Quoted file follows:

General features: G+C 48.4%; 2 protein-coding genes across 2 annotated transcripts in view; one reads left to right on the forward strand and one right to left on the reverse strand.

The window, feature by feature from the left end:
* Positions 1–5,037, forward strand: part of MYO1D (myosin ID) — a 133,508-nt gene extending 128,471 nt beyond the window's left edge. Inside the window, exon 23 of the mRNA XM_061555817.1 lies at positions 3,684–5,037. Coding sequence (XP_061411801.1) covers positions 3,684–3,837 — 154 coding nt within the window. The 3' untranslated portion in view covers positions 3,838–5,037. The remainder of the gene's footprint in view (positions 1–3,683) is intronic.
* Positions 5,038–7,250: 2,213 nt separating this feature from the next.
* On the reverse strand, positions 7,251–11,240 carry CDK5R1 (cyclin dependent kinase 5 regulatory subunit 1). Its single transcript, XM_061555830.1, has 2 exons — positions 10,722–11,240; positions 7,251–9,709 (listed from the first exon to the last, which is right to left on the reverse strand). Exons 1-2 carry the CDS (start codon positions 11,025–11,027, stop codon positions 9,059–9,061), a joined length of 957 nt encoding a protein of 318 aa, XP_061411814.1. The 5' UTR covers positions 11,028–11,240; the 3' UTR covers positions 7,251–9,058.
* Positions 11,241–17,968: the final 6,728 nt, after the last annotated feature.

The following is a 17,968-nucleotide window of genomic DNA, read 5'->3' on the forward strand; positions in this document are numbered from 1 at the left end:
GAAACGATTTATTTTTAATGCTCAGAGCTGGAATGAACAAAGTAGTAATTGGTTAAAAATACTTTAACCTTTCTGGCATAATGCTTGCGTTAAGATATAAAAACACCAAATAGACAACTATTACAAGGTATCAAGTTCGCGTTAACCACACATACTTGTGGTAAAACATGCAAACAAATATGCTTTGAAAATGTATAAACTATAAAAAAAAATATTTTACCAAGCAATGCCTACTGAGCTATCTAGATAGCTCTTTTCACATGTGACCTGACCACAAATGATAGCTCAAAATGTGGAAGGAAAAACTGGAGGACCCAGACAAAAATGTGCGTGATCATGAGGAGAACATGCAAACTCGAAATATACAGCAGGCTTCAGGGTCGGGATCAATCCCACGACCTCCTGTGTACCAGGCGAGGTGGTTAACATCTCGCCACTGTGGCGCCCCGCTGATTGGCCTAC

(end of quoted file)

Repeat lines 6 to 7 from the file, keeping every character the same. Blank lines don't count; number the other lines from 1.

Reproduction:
* Positions 11,241–17,968: the final 6,728 nt, after the last annotated feature.

The following is a 17,968-nucleotide window of genomic DNA, read 5'->3' on the forward strand; positions in this document are numbered from 1 at the left end: